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  1. Green infrastructure is an increasingly popular approach to mitigate widespread degradation of urban waters from stormwater pollution. However, many stormwater best management practices (BMPs) have inconsistent water quality performance and are limited to on-site, land-based deployments. To address basin-wide pollutant loads still reaching urban streams, hyporheic zone engineering has been proposed as an in-stream treatment strategy. Recognizing that regulator and practitioner perspectives are essential for innovation in the water sector, we interviewed U.S. water management professionals about the perceived risks, opportunities, and knowledge gaps related to in-stream stormwater treatment. We used engineered hyporheic zones as a case study to understand interviewee perspectives on an emerging class of in-stream treatment technologies. Interviews revealed that many considerations for in-stream stormwater treatment are common to land-based BMPs, but in-stream BMPs have additional unique design and siting requirements. Here, we synthesize practitioner goals, their recommendations on in-stream BMP design, and open research questions related to in-stream BMPs. Many interviewees suggested pairing engineered hyporheic zones with other BMPs in a treatment train to improve in-stream treatment, while simultaneously reducing risk and cost. We discuss how treatment trains and other strategies might also help overcome regulatory hurdles for innovative stormwater treatment.
  2. Abstract. A comprehensive set of measurements and calculated metricsdescribing physical, chemical, and biological conditions in the rivercorridor is presented. These data were collected in a catchment-wide,synoptic campaign in the H. J. Andrews ExperimentalForest (Cascade Mountains, Oregon, USA) in summer 2016 during low-dischargeconditions. Extensive characterization of 62 sites including surface water,hyporheic water, and streambed sediment was conducted spanning 1st- through5th-order reaches in the river network. The objective of the sample designand data acquisition was to generate a novel data set to support scaling ofriver corridor processes across varying flows and morphologic forms presentin a river network. The data are available at https://doi.org/10.4211/hs.f4484e0703f743c696c2e1f209abb842 (Ward, 2019).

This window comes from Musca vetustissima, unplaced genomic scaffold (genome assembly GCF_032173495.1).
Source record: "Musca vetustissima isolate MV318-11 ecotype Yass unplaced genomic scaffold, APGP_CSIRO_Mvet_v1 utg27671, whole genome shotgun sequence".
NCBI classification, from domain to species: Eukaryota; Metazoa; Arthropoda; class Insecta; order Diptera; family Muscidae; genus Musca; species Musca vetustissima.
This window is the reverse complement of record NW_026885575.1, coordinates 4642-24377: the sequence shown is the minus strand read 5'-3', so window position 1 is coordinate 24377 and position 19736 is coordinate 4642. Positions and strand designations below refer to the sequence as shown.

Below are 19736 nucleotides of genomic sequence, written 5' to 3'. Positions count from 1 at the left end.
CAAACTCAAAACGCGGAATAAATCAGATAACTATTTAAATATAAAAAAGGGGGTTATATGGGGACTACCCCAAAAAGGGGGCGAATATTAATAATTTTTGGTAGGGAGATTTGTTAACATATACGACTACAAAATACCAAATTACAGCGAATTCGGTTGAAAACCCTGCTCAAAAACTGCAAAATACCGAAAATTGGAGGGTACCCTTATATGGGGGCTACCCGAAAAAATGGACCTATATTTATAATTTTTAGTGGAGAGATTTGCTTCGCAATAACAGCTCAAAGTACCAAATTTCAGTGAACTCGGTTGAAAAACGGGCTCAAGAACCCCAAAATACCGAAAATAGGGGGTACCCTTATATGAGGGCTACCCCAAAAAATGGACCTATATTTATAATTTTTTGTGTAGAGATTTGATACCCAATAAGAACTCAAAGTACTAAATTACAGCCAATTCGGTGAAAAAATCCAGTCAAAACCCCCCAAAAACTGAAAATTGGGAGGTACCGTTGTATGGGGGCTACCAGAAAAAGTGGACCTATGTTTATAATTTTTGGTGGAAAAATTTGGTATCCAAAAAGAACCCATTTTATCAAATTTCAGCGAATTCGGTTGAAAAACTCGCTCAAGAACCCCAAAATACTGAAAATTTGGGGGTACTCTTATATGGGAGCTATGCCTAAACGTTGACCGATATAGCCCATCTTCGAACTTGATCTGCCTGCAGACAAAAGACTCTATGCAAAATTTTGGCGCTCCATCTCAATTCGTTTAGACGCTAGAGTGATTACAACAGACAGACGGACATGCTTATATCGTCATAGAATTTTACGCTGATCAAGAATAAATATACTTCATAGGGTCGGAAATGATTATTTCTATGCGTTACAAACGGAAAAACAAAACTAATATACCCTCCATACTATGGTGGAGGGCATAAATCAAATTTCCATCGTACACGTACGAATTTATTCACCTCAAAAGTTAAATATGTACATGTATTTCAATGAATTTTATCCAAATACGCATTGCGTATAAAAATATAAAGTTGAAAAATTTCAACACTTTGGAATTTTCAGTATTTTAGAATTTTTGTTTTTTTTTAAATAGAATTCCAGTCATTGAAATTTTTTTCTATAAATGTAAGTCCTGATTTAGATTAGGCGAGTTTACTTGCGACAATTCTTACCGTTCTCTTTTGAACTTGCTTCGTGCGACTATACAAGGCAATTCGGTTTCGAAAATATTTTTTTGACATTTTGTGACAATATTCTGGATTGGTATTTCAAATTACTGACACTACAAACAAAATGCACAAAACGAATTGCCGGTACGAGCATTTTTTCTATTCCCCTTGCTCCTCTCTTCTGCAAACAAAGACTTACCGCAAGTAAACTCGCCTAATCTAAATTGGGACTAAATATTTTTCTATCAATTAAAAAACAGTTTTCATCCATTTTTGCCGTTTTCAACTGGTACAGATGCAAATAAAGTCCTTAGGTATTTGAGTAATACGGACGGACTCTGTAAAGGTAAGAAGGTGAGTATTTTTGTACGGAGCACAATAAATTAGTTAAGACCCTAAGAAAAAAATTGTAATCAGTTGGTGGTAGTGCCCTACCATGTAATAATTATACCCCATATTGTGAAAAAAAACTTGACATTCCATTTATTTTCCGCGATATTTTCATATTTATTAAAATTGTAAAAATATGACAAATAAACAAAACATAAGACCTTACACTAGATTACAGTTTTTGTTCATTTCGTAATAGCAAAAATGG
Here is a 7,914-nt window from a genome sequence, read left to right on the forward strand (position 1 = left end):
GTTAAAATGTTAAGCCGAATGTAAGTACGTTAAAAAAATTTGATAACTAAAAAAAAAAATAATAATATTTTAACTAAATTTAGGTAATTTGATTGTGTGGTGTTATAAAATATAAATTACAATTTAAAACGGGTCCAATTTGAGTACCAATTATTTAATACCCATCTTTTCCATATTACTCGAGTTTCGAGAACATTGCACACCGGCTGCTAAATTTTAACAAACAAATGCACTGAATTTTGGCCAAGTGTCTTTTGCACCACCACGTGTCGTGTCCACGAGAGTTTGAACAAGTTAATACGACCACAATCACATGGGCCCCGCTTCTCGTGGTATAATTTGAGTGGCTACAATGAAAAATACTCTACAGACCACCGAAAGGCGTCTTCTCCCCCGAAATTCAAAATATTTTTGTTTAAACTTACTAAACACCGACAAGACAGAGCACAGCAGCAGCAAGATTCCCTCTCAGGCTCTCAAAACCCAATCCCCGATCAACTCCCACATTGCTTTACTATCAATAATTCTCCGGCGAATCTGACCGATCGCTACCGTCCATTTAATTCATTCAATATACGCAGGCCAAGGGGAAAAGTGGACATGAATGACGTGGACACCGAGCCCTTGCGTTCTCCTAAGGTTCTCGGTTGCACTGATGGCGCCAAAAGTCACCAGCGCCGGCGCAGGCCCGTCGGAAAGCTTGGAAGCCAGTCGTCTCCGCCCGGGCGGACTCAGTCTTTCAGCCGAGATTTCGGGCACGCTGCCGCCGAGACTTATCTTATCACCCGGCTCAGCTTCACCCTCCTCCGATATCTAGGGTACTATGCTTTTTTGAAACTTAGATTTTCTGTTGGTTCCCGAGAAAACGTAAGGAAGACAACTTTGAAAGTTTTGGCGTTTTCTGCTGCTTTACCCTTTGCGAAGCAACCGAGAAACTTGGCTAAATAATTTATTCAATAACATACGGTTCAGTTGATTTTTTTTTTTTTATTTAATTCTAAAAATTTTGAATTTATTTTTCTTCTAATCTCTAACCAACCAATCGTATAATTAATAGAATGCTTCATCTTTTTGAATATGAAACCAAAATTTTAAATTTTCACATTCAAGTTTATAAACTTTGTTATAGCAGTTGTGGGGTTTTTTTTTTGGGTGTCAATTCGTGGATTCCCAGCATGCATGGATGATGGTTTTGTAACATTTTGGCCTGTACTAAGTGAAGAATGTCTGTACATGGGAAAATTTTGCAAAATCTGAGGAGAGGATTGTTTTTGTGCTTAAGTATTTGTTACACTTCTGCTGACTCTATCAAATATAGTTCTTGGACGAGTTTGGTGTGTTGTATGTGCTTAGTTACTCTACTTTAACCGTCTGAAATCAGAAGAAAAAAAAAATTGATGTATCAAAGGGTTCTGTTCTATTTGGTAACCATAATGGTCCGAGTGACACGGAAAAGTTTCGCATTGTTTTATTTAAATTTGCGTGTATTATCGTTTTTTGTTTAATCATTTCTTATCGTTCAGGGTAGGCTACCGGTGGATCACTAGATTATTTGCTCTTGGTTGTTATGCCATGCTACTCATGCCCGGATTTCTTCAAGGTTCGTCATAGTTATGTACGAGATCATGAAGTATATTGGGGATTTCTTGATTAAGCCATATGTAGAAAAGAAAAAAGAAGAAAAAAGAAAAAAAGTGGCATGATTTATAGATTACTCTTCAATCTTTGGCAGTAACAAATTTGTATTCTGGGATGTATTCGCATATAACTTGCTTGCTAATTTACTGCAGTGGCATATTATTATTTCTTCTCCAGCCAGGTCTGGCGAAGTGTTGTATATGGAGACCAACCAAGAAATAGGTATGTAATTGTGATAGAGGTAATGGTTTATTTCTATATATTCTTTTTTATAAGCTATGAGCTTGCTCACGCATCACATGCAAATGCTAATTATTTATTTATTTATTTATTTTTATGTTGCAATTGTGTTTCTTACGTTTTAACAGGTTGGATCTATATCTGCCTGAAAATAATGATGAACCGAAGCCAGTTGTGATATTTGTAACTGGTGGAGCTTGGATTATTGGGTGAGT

3. Abstract. Although most field and modeling studies of river corridorexchange have been conducted at scales ranging from tens to hundreds of meters,results of these studies are used to predict their ecological andhydrological influences at the scale of river networks. Further complicatingprediction, exchanges are expected to vary with hydrologic forcing and thelocal geomorphic setting. While we desire predictive power, we lack acomplete spatiotemporal relationship relating discharge to the variation ingeologic setting and hydrologic forcing that is expected across a riverbasin. Indeed, the conceptual model of Wondzell (2011) predicts systematicvariation in river corridor exchange as a function of (1) variation inbaseflow over time at a fixed location, (2) variation in discharge withlocation in the river network, and (3) local geomorphic setting. To testthis conceptual model we conducted more than 60 solute tracer studiesincluding a synoptic campaign in the 5th-order river network of the H. J. Andrews Experimental Forest (Oregon, USA) and replicate-in-time experimentsin four watersheds. We interpret the data using a series of metricsdescribing river corridor exchange and solute transport, testing forconsistent direction and magnitude of relationships relating these metricsto discharge and local geomorphic setting. We confirmed systematic decreasein river corridor exchange space through the river networks, from headwatersto the larger main stem. However, we did not find systematicmore »variation withchanges in discharge through time or with local geomorphic setting. Whileinterpretation of our results is complicated by problems with the analyticalmethods, the results are sufficiently robust for us to conclude that space-for-timeand time-for-space substitutions are not appropriate in our study system.Finally, we suggest two strategies that will improve the interpretability oftracer test results and help the hyporheic community develop robust datasets that will enable comparisons across multiple sites and/or dischargeconditions.« less